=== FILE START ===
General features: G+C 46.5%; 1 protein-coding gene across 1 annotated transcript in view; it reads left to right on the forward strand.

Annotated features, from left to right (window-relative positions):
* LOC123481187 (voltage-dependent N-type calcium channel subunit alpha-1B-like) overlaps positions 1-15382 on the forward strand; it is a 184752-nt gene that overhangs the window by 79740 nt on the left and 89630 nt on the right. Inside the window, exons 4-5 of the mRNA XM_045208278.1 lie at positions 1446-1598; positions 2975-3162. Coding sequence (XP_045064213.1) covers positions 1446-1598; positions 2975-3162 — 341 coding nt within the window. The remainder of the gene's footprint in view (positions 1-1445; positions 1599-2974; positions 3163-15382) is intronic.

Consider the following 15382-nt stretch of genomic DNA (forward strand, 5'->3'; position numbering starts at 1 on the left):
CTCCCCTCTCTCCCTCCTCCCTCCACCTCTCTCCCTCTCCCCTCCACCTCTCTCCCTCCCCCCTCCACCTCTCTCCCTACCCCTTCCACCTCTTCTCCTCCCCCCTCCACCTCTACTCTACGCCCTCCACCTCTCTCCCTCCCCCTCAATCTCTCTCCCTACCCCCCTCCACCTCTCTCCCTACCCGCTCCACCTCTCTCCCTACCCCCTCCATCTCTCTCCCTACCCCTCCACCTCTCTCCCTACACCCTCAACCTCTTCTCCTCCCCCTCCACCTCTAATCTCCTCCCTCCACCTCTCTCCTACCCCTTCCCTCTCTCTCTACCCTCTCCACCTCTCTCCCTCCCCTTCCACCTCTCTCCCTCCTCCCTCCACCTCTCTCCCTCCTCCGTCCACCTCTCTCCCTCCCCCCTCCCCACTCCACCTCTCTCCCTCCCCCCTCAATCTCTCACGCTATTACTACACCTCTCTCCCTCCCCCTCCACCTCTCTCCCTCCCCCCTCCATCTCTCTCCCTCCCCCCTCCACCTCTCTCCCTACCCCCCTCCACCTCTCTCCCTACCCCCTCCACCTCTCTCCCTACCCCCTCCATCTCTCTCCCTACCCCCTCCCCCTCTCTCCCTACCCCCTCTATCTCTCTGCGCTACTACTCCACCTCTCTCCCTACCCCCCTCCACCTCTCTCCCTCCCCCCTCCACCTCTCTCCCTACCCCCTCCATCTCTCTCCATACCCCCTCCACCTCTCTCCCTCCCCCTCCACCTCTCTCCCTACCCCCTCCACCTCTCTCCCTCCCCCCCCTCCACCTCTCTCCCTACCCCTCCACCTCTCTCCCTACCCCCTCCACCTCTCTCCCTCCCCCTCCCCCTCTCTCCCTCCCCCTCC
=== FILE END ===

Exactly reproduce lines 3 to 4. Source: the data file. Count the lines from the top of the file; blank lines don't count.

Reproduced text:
* LOC123481187 (voltage-dependent N-type calcium channel subunit alpha-1B-like) overlaps positions 1-15382 on the forward strand; it is a 184752-nt gene that overhangs the window by 79740 nt on the left and 89630 nt on the right. Inside the window, exons 4-5 of the mRNA XM_045208278.1 lie at positions 1446-1598; positions 2975-3162. Coding sequence (XP_045064213.1) covers positions 1446-1598; positions 2975-3162 — 341 coding nt within the window. The remainder of the gene's footprint in view (positions 1-1445; positions 1599-2974; positions 3163-15382) is intronic.

Consider the following 15382-nt stretch of genomic DNA (forward strand, 5'->3'; position numbering starts at 1 on the left):